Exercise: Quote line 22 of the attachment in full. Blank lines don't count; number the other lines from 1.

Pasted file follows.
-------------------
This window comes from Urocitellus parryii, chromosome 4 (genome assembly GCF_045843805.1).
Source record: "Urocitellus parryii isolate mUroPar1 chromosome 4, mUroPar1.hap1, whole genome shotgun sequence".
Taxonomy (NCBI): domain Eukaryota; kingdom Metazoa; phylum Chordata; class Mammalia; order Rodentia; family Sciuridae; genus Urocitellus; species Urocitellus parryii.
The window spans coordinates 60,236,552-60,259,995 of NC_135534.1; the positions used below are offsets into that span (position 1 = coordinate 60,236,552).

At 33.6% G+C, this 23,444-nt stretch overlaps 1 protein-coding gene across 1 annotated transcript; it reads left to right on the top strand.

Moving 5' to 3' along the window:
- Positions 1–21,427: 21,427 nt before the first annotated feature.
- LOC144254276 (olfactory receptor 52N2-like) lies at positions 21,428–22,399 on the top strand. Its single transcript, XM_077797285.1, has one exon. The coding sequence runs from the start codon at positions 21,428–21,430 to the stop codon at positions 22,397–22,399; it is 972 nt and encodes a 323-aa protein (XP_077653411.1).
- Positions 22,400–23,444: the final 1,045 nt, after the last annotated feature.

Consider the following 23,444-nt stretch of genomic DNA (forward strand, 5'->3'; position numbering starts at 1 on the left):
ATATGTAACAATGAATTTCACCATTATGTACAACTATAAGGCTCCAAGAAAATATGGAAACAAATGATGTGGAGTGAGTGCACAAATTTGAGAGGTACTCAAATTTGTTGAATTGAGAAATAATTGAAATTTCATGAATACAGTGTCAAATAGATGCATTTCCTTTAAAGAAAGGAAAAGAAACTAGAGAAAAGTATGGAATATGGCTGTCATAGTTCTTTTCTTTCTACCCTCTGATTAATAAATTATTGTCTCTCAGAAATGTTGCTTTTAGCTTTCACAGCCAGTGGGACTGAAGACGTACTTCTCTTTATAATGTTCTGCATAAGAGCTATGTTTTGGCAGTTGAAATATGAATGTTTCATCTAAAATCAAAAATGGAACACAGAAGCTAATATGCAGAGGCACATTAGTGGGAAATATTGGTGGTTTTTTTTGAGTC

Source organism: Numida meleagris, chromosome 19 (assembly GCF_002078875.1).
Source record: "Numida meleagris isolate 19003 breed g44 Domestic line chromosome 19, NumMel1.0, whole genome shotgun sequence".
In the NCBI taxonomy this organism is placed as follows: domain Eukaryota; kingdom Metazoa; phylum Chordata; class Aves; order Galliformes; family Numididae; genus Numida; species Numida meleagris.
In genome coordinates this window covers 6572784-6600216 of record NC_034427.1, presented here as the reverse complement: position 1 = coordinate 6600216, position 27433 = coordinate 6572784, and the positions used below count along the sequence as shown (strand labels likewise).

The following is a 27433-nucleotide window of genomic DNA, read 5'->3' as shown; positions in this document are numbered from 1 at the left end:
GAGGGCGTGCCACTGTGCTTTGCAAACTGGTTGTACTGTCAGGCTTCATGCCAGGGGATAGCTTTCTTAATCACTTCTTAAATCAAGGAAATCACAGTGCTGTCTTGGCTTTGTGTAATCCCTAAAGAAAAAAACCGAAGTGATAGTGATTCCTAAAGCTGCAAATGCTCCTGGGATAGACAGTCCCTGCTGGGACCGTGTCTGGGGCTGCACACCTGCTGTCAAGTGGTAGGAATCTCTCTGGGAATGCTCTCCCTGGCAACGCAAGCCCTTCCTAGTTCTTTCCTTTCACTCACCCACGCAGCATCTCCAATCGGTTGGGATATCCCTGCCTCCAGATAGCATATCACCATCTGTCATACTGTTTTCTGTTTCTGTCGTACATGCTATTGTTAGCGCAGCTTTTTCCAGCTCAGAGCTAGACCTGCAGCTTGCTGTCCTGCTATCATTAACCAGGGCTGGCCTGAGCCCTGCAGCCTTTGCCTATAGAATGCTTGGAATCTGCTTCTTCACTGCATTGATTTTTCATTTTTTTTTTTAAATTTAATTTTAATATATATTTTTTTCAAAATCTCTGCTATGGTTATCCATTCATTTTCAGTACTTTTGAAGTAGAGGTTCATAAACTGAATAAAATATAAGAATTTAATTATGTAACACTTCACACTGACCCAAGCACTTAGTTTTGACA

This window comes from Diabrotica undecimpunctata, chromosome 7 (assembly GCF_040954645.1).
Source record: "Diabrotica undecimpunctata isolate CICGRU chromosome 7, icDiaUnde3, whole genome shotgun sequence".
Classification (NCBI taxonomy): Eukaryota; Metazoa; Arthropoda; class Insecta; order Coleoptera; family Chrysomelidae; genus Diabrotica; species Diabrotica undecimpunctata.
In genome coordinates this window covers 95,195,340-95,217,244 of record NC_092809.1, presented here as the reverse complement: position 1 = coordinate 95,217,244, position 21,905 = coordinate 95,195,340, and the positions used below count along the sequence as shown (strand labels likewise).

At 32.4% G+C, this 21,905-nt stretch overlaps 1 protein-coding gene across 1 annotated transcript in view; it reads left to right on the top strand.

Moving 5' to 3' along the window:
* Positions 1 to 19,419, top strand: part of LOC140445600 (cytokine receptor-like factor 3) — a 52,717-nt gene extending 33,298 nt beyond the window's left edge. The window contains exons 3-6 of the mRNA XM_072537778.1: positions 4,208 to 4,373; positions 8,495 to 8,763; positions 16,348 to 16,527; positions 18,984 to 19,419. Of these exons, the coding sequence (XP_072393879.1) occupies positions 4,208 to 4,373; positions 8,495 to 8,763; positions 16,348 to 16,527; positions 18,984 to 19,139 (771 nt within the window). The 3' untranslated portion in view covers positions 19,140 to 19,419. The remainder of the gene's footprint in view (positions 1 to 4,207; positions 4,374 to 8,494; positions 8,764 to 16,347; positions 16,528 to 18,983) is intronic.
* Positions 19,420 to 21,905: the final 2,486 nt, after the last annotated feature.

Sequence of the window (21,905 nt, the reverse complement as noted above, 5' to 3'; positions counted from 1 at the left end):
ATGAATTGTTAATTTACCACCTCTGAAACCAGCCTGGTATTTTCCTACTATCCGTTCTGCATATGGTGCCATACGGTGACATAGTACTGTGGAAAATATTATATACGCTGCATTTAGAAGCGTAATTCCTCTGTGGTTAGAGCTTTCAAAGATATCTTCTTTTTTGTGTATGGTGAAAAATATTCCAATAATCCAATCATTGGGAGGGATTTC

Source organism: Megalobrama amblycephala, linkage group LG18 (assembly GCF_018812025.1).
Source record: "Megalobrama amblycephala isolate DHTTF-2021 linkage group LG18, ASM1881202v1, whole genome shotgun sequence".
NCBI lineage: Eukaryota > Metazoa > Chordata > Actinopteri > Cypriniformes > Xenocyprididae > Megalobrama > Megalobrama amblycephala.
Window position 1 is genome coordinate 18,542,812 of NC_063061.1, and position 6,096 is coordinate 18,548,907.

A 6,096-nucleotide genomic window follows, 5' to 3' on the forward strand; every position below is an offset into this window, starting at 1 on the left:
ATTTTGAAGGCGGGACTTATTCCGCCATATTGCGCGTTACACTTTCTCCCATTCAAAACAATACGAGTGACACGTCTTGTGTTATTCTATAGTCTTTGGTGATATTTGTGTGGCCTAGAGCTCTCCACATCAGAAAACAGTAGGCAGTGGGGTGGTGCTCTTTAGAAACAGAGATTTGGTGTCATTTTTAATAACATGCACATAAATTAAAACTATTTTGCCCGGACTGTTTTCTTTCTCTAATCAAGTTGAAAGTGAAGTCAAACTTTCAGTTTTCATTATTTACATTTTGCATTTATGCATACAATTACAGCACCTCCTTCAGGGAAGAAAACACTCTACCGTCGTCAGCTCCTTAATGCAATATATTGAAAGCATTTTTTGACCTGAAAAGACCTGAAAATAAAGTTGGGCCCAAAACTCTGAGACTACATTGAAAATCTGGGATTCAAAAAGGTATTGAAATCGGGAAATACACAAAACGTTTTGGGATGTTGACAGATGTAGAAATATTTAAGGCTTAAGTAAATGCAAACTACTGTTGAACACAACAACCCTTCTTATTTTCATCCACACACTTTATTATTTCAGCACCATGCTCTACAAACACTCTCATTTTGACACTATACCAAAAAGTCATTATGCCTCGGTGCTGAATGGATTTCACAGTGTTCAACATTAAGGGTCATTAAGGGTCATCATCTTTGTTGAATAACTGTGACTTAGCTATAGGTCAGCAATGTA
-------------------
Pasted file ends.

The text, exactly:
At 32.4% G+C, this 21,905-nt stretch overlaps 1 protein-coding gene across 1 annotated transcript in view; it reads left to right on the top strand.